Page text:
Happily, the CD is very forgiving of the dance-challenged: it allows me to sit in my chair, listen, and beam. And to give you an idea of the intense attraction I had for this CD on my first hearing I thought, “I want this CD!” and then calmed down enough to think, “You already have it.”
Listening to it again and again, I envisioned the eleven members of this orchestra as a kind of M.C. Escher drawing, people swimming blissfully in two divergent streams at once. One could be labeled NOW, which means that the musicians here sound like themselves — and their voices are so individualistic — but they are also having a high old time splashing around in THEN, so that many of the performances have a tender connection to past recorded performances. But there is no conscious attempt (use your Steve Martin voice) to say, “Hey! Let’s Get OLD!” — no archival stiffness. And the familiar material, say SOMEBODY, BROADWAY, NOWHERE, is delightfully enlivened by the band’s passionate immersion in not only the notes but the emotions.
The rhythm section is fine-tuned, flexible and resourceful, four individuals playing as one; the solos are memorable; the ensemble work is both loose and graciously cohesive. This is a band, and even if there isn’t the official BPO band bus for the one-nighters, you can hear their pleasure in working together, easy and intense.
And a few lines, once again, for the miracle of nature known as Alice Spencer, who takes familiar music and makes it fresh, who makes songs associated with Billie Holiday for decades into her own without warping their intent, who can be perky or melancholy with utter conviction. She is full of surprises — many singers telegraph what they are going to do in the next four bars, but she doesn’t — although her surprises always seem like the right thing once they have landed. I won’t compare her to other singers: rather, she has an aura like a great film actress, comfortable in many roles. Think Joan Blondell or Jean Arthur, and you have some idea of her great personal appeal.
This CD is a great gift. It’s music for dancers, music for those of us who know the originals, music for people who need joy in their lives. THIS YEAR’S KISSES is like sunshine breaking through: a consistent delight, much appreciated. Now, if you’ll excuse me, I need to listen to it again.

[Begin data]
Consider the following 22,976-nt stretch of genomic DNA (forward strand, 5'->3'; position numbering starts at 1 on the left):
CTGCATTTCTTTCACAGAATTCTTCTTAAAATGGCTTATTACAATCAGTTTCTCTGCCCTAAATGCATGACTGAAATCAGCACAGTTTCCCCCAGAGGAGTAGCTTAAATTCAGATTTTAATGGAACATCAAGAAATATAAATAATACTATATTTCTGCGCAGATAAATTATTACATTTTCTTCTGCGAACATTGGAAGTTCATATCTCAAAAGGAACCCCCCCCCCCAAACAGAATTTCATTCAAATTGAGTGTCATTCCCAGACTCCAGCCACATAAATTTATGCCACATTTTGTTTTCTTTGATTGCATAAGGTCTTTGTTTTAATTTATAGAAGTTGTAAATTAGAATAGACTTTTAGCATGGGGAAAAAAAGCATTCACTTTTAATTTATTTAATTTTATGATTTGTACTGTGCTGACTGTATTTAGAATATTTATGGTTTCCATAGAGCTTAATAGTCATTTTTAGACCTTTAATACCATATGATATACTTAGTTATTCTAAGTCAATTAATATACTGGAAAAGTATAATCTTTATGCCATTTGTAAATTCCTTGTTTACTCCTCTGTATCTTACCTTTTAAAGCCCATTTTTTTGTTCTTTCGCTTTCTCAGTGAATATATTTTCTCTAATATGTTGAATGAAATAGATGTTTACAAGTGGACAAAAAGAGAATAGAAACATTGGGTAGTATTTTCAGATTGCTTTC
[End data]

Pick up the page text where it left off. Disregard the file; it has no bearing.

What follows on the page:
Are you ready to join me on our Sunday pilgrimage to the Shrine of Sounds, where the EarRegulars and friends gambol and inspire? I hope so.
Let us begin with music from the second set at The Ear Inn, 326 Spring Street, on Sunday, April 25, 2010: Ben Webster’s line on IN A MELLOTONE, which was based on ROSE ROOM — Jon-Erik Kellso, trumpet; Harry Allen, tenor saxophone; Matt Munisteri, guitar; Neal Miner, string bass — asking the musical question, DID YOU CALL HER TODAY?
and the second part, the length of a 10″ 78 rpm record:
Then, another hint of Ellingtonia — Johnny Hodges’ line on I GOT RHYTHM, called THE JEEP IS JUMPIN’ — which adds Danny Tobias, trumpet, and Andy Farber, tenor saxophone to the mix . . . for ten minutes:
because it would be cruel to leave out the final forty-five seconds, here they are:
Mr. Tobias calls his favorite tune, THIS CAN’T BE LOVE, where he’s joined by Andy Farber, Harry Allen, Matt Munisteri, and Jim Whitney, string bass:
A new constellation of brilliant friends plays COMES LOVE: Jon-Erik Kellso, Danny Tobias, Harry Allen, Andy Farber, Chris Flory, guitar, and Jim Whitney:
and we know LOVE takes its own time to . . . . arrive:
Finally, the song that always amuses me by its paradoxical nature when it’s the last tune of the night, LINGER AWHILE, a gift from Messrs. Kellso, Tobias, Allen, Farber, Flory, and Miner:
Joy. And while we contemplate the joys of a decade ago, let us keep our eyes comfortably fixed on a future not yet realized, but one we hope for.
The astonishing eBay treasure chest called jgautographs has opened its lid again. Apparently the trove is bottomless, since the latest offering is 118 items under “jazz,” with only a few debatable entries. “Donovan,” anyone? But the depth and rarity and authenticity are dazzling.
Consider this Ellington collection, including Joe Nanton, Billy Taylor, Fred Guy, Juan Tizol, Johnny Hodges, Harry Carney, and the Duke himself:
The appropriate soundtrack, give or take a few years — Ellington at Fargo, 1940 with the ST. LOUIS BLUES (wait for “WHISTLE WHILE YOU WORK”):
Incidentally, someone wrote in and said, “Michael, are they paying you to do this?” and the answer is No, and that’s fine. Imagine my pleasure at being able to share Joe Nanton’s signature with people who just might value it as I do.
Here’s Meade Lux Lewis:
And his very first Blue Note issue, from 1939, MELANCHOLY BLUES:
Taft Jordan, star of Chick Webb, Duke, and his own bands:
Taft in 1936, singing and playing ALL MY LIFE with Willie Bryant:
“Mr. Rhythm,” Freddie Green, with an odd annotation:
a 1938 solo by Freddie (with Pee Wee, James P. Dicky, Max, and Zutty):
Tyree Glenn, a veteran before he joined Louis (Cab Calloway and Duke):
Tyree’s ballad, TELL ME WHY:
The wonderful Swedish singer Karin Krog:
Karin and Bengt Hallberg, joining BLUE AND SENTIMENTAL and SENTIMENTAL AND MELANCHOLY:
The link at the top of this post will lead you to more than a hundred other marvels — the delighted surprises I will leave to you. And as in other eBay auctions, you or I are never the only person interested in an item . . .
Less than a week ago, I published a post here, marveling at the riches made available in an eBay auction by “jgautographs” which have been all bought up now, including this glorious relic.